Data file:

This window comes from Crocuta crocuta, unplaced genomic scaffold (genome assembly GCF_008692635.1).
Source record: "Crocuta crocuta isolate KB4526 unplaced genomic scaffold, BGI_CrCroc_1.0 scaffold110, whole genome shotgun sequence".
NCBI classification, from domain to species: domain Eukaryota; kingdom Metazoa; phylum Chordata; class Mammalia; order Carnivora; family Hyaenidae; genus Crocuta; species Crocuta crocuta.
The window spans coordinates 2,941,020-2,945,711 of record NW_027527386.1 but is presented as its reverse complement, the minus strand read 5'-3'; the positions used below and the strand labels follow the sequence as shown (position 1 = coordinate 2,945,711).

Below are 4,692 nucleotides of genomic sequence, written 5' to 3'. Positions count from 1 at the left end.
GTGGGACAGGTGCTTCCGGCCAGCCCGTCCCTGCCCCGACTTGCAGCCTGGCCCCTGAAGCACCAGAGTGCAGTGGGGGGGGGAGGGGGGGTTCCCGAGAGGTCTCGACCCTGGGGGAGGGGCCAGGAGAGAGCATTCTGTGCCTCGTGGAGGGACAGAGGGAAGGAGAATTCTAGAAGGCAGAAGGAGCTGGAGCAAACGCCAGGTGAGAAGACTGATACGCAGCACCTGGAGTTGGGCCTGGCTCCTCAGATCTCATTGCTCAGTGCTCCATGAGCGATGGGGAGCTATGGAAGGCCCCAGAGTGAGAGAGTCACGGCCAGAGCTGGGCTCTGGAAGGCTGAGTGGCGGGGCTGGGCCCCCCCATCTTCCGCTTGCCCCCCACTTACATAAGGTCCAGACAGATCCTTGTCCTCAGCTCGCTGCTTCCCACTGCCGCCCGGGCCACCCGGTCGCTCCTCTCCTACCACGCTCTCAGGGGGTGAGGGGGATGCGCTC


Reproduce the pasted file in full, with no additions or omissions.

This window comes from Crocuta crocuta, unplaced genomic scaffold (genome assembly GCF_008692635.1).
Source record: "Crocuta crocuta isolate KB4526 unplaced genomic scaffold, BGI_CrCroc_1.0 scaffold110, whole genome shotgun sequence".
NCBI classification, from domain to species: domain Eukaryota; kingdom Metazoa; phylum Chordata; class Mammalia; order Carnivora; family Hyaenidae; genus Crocuta; species Crocuta crocuta.
The window spans coordinates 2,941,020-2,945,711 of record NW_027527386.1 but is presented as its reverse complement, the minus strand read 5'-3'; the positions used below and the strand labels follow the sequence as shown (position 1 = coordinate 2,945,711).

Below are 4,692 nucleotides of genomic sequence, written 5' to 3'. Positions count from 1 at the left end.
GTGGGACAGGTGCTTCCGGCCAGCCCGTCCCTGCCCCGACTTGCAGCCTGGCCCCTGAAGCACCAGAGTGCAGTGGGGGGGGGAGGGGGGGTTCCCGAGAGGTCTCGACCCTGGGGGAGGGGCCAGGAGAGAGCATTCTGTGCCTCGTGGAGGGACAGAGGGAAGGAGAATTCTAGAAGGCAGAAGGAGCTGGAGCAAACGCCAGGTGAGAAGACTGATACGCAGCACCTGGAGTTGGGCCTGGCTCCTCAGATCTCATTGCTCAGTGCTCCATGAGCGATGGGGAGCTATGGAAGGCCCCAGAGTGAGAGAGTCACGGCCAGAGCTGGGCTCTGGAAGGCTGAGTGGCGGGGCTGGGCCCCCCCATCTTCCGCTTGCCCCCCACTTACATAAGGTCCAGACAGATCCTTGTCCTCAGCTCGCTGCTTCCCACTGCCGCCCGGGCCACCCGGTCGCTCCTCTCCTACCACGCTCTCAGGGGGTGAGGGGGATGCGCTC